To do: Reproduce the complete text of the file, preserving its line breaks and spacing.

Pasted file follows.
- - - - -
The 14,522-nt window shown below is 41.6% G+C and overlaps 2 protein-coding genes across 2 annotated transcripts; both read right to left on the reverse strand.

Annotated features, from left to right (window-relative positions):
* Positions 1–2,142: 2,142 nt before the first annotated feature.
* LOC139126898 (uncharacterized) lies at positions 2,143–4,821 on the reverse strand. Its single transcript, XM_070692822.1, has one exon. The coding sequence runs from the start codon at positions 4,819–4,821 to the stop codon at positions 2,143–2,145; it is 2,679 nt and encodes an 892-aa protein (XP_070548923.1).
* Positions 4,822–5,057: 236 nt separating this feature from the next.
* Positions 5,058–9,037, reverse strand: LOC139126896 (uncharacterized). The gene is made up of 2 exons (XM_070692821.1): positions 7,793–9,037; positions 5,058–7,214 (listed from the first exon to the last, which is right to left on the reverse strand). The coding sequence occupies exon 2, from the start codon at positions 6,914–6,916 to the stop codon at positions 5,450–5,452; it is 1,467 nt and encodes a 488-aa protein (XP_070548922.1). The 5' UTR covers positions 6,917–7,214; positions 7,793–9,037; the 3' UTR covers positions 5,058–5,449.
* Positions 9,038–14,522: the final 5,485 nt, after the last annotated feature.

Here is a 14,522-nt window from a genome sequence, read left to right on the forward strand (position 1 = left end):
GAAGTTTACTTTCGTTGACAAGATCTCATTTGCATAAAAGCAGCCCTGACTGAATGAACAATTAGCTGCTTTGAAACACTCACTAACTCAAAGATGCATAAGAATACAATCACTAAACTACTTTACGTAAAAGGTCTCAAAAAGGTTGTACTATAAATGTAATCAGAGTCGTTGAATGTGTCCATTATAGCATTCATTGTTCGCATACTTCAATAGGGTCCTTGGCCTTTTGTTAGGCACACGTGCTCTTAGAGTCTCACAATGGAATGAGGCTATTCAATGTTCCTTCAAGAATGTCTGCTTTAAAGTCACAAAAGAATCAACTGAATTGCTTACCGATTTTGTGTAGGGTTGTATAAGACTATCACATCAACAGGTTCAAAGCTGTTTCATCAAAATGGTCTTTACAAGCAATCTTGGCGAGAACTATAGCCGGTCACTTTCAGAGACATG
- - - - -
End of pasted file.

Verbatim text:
The 14,522-nt window shown below is 41.6% G+C and overlaps 2 protein-coding genes across 2 annotated transcripts; both read right to left on the reverse strand.

Annotated features, from left to right (window-relative positions):
* Positions 1–2,142: 2,142 nt before the first annotated feature.
* LOC139126898 (uncharacterized) lies at positions 2,143–4,821 on the reverse strand. Its single transcript, XM_070692822.1, has one exon. The coding sequence runs from the start codon at positions 4,819–4,821 to the stop codon at positions 2,143–2,145; it is 2,679 nt and encodes an 892-aa protein (XP_070548923.1).
* Positions 4,822–5,057: 236 nt separating this feature from the next.
* Positions 5,058–9,037, reverse strand: LOC139126896 (uncharacterized). The gene is made up of 2 exons (XM_070692821.1): positions 7,793–9,037; positions 5,058–7,214 (listed from the first exon to the last, which is right to left on the reverse strand). The coding sequence occupies exon 2, from the start codon at positions 6,914–6,916 to the stop codon at positions 5,450–5,452; it is 1,467 nt and encodes a 488-aa protein (XP_070548922.1). The 5' UTR covers positions 6,917–7,214; positions 7,793–9,037; the 3' UTR covers positions 5,058–5,449.
* Positions 9,038–14,522: the final 5,485 nt, after the last annotated feature.

Here is a 14,522-nt window from a genome sequence, read left to right on the forward strand (position 1 = left end):
GAAGTTTACTTTCGTTGACAAGATCTCATTTGCATAAAAGCAGCCCTGACTGAATGAACAATTAGCTGCTTTGAAACACTCACTAACTCAAAGATGCATAAGAATACAATCACTAAACTACTTTACGTAAAAGGTCTCAAAAAGGTTGTACTATAAATGTAATCAGAGTCGTTGAATGTGTCCATTATAGCATTCATTGTTCGCATACTTCAATAGGGTCCTTGGCCTTTTGTTAGGCACACGTGCTCTTAGAGTCTCACAATGGAATGAGGCTATTCAATGTTCCTTCAAGAATGTCTGCTTTAAAGTCACAAAAGAATCAACTGAATTGCTTACCGATTTTGTGTAGGGTTGTATAAGACTATCACATCAACAGGTTCAAAGCTGTTTCATCAAAATGGTCTTTACAAGCAATCTTGGCGAGAACTATAGCCGGTCACTTTCAGAGACATG